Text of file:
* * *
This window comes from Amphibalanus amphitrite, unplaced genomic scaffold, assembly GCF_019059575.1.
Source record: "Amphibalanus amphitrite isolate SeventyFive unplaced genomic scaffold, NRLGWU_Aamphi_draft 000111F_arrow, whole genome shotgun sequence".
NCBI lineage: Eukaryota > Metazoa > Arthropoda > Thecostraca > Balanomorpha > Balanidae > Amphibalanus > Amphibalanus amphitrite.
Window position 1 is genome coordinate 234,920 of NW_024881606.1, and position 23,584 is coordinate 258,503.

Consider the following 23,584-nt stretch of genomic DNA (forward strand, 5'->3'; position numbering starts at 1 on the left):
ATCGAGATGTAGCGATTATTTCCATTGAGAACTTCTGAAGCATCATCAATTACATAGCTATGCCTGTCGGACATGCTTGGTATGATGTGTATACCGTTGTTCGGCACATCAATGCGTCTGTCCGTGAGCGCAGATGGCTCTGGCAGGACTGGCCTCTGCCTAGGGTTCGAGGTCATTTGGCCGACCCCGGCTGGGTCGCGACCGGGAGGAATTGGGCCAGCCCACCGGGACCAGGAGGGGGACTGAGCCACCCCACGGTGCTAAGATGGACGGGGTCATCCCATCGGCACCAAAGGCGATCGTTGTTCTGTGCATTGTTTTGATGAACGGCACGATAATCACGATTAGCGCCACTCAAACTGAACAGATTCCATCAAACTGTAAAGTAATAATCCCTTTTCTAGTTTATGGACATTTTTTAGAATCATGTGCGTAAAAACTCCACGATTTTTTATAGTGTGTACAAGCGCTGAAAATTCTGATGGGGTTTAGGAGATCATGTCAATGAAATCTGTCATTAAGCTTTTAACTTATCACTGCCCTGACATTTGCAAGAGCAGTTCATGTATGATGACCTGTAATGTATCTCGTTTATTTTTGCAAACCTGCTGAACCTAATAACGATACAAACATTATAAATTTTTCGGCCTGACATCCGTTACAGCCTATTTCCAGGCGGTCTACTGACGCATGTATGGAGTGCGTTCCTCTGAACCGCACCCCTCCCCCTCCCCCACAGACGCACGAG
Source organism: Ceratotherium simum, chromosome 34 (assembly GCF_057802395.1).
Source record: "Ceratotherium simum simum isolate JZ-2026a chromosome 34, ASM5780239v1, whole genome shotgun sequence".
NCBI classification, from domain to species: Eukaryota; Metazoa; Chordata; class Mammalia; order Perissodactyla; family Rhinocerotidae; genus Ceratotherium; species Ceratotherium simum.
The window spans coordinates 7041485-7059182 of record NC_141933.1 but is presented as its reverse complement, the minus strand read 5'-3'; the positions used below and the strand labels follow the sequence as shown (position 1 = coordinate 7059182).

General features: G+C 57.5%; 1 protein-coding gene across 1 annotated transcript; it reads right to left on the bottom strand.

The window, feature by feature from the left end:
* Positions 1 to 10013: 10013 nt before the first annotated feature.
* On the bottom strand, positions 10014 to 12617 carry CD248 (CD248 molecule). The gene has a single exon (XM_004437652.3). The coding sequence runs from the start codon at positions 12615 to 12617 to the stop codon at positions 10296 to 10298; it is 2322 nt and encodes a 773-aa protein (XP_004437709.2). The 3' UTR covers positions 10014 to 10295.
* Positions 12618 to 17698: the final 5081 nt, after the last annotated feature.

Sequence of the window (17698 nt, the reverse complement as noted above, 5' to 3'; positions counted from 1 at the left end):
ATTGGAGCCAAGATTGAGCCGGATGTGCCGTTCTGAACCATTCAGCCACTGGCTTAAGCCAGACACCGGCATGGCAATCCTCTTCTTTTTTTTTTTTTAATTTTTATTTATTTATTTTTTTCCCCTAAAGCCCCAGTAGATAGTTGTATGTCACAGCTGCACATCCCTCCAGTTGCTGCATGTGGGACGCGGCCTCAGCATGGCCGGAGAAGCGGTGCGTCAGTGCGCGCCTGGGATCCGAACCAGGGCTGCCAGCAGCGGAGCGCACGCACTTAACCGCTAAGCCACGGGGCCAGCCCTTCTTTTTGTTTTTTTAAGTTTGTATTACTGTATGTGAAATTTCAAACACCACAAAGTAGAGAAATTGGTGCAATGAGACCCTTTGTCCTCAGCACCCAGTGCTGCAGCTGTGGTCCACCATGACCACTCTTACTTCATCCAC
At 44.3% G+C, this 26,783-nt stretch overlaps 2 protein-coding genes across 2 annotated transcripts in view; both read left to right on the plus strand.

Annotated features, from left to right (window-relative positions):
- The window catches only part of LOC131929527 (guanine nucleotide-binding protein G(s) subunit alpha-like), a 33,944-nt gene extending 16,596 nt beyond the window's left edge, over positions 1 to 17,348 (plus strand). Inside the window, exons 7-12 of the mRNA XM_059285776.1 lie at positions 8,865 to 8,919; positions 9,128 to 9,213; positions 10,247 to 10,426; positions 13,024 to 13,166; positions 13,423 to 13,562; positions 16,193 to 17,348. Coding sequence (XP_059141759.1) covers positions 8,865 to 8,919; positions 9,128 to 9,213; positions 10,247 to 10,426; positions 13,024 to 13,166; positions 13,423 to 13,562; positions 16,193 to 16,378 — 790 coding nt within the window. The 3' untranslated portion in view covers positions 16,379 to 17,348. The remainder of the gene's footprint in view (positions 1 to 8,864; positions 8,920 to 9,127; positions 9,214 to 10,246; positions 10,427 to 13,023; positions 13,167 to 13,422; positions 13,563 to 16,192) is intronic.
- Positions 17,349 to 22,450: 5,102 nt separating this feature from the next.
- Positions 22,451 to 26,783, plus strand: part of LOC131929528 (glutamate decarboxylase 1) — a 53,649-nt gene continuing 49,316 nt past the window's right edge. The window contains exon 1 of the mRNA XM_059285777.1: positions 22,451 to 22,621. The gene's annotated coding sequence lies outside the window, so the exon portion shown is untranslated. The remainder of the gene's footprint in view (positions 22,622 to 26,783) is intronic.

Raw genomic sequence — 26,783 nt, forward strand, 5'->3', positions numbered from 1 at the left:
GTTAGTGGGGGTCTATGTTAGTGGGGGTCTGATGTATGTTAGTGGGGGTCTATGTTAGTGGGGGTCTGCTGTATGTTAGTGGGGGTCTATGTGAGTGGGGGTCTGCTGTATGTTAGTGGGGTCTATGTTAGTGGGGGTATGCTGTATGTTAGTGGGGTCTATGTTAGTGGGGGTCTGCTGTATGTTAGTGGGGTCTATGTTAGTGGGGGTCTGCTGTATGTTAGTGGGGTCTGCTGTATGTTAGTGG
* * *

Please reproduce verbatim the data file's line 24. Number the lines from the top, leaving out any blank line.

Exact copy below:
GTTAGTGGGGGTCTATGTTAGTGGGGGTCTGATGTATGTTAGTGGGGGTCTATGTTAGTGGGGGTCTGCTGTATGTTAGTGGGGGTCTATGTGAGTGGGGGTCTGCTGTATGTTAGTGGGGTCTATGTTAGTGGGGGTATGCTGTATGTTAGTGGGGTCTATGTTAGTGGGGGTCTGCTGTATGTTAGTGGGGTCTATGTTAGTGGGGGTCTGCTGTATGTTAGTGGGGTCTGCTGTATGTTAGTGG